Four Rice students took the top prize and $2,000 in cash at the University of Houston’s Undergraduate Commodity Competition Sept. 9. The event allows undergraduate students from across the nation to demonstrate their proficiency in commodity knowledge and investment research and present to a panel of judges from top firms in Houston.
Can artificial intelligence (AI) select job candidates as well — or better — than traditional methods? A new, four-year study from the National Science Foundation seeks to find out.
Fred Oswald, the Herbert S. Autrey Chair in Social Sciences and a professor in the Jones Graduate School of Business at Rice, is a co-principal investigator of the study. The researchers will study how AI can impact recruiting, screening and hiring candidates for jobs. They are especially interested in how it will impact equity and inclusion in job access, Oswald said.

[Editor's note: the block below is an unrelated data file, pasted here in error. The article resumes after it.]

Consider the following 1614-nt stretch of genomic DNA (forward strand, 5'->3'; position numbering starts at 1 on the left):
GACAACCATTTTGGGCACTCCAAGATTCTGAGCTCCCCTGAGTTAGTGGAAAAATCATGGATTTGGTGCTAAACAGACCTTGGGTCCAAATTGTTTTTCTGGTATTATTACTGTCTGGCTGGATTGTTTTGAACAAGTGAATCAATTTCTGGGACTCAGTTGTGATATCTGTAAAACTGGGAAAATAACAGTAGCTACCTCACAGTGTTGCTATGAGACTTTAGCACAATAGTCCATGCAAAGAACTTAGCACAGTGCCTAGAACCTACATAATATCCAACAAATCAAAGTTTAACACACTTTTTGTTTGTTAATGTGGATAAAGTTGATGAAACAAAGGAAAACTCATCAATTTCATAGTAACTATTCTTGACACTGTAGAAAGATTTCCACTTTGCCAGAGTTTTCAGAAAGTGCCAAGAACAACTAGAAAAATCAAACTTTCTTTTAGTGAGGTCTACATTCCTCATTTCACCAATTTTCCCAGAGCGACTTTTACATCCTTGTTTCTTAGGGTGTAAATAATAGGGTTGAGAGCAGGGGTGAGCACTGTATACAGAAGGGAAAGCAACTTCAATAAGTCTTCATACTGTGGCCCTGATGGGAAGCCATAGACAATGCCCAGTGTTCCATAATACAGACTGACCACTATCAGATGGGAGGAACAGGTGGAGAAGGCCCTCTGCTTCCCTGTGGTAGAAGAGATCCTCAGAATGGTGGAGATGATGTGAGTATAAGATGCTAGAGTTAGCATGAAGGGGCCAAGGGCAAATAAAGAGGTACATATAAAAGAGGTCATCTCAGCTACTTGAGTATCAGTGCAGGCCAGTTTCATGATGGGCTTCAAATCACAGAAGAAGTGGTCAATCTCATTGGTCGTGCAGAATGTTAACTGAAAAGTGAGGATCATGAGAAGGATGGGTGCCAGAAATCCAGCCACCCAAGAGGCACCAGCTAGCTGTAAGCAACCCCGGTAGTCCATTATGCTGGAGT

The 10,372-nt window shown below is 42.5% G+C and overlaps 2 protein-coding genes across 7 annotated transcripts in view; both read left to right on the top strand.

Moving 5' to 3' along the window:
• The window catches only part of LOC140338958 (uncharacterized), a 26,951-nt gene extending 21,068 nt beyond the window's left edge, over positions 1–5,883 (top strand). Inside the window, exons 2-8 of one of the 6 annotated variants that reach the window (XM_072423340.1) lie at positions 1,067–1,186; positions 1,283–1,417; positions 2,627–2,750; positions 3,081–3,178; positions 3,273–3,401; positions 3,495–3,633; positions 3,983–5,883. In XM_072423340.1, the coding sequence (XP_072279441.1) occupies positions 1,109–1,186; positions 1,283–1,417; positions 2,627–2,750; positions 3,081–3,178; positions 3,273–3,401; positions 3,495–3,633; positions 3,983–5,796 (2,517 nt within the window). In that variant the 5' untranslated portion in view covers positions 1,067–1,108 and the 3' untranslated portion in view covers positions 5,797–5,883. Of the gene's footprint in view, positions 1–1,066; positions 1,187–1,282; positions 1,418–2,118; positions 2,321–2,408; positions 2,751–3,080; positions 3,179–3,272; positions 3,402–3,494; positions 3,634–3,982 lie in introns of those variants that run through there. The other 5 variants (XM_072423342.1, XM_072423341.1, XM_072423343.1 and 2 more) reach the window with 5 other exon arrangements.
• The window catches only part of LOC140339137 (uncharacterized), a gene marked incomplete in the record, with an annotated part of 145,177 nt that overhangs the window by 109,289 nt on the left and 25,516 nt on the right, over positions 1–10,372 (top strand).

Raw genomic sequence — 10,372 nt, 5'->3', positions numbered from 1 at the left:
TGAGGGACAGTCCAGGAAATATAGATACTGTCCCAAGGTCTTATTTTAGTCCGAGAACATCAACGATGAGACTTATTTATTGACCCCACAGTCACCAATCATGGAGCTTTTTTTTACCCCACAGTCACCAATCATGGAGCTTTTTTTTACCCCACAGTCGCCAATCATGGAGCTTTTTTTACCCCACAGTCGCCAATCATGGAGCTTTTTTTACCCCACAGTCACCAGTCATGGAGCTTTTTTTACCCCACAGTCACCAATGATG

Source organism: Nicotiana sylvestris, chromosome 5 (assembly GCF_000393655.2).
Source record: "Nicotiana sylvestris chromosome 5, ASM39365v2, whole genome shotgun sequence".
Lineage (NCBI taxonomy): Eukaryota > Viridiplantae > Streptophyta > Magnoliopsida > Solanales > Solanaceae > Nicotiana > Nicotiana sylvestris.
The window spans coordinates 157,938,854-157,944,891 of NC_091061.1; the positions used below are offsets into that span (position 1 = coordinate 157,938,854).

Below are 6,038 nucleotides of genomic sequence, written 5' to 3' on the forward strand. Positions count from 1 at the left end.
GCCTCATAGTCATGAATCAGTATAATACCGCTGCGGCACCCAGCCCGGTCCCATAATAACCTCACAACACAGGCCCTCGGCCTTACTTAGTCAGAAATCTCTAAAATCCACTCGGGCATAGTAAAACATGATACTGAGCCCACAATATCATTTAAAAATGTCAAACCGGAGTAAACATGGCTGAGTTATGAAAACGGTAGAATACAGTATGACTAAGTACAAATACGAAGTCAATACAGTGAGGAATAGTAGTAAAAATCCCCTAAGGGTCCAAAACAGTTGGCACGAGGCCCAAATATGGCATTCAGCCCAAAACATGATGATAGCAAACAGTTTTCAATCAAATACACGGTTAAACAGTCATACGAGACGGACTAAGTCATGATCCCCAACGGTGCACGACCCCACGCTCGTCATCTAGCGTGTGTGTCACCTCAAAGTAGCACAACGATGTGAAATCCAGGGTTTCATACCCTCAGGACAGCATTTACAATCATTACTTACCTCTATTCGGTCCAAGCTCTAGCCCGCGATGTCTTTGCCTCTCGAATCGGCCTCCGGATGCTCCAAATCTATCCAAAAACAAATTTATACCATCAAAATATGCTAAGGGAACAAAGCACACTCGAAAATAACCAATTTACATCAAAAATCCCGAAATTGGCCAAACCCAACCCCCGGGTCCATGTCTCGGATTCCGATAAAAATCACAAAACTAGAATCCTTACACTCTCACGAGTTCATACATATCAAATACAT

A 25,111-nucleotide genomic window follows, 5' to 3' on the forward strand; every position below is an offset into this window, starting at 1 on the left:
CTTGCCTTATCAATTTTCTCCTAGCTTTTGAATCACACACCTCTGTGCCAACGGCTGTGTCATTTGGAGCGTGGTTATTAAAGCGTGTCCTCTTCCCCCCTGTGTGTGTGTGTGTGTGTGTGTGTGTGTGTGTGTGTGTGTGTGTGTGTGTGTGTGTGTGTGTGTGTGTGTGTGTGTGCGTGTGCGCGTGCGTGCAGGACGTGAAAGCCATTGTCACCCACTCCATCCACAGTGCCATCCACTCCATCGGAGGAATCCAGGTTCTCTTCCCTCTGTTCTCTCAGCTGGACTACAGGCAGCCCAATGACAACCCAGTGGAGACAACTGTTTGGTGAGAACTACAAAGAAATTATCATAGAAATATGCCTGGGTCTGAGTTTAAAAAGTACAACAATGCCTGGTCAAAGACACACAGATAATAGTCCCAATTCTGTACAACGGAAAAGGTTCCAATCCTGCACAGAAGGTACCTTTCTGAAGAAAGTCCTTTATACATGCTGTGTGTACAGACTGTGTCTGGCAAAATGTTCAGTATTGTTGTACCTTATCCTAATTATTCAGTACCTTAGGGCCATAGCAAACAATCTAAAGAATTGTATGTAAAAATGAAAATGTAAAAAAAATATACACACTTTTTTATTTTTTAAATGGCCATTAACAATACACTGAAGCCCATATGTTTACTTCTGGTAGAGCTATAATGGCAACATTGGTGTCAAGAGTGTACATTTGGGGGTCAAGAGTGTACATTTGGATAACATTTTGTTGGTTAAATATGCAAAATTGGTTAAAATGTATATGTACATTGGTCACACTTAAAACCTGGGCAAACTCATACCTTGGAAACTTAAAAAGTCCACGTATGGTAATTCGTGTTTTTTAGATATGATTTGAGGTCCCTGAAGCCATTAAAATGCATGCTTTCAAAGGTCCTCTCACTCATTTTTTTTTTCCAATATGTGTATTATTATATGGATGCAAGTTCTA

“When organizations pay for AI-based candidate assessments, they do so with the trust that they are fair to job applicants by measuring job-relevant characteristics and minimizing irrelevant information and biases,” he said. “But how do they know when AI-based assessments are high quality, fair and select effective employees? Our new NSF grant aims to address this question.”
Julia Stoyanovich , an associate professor of computer science and engineering from New York University, is the principal investigator for the study.
More information on Oswald’s research and projects is available online at https://workforce.rice.edu/.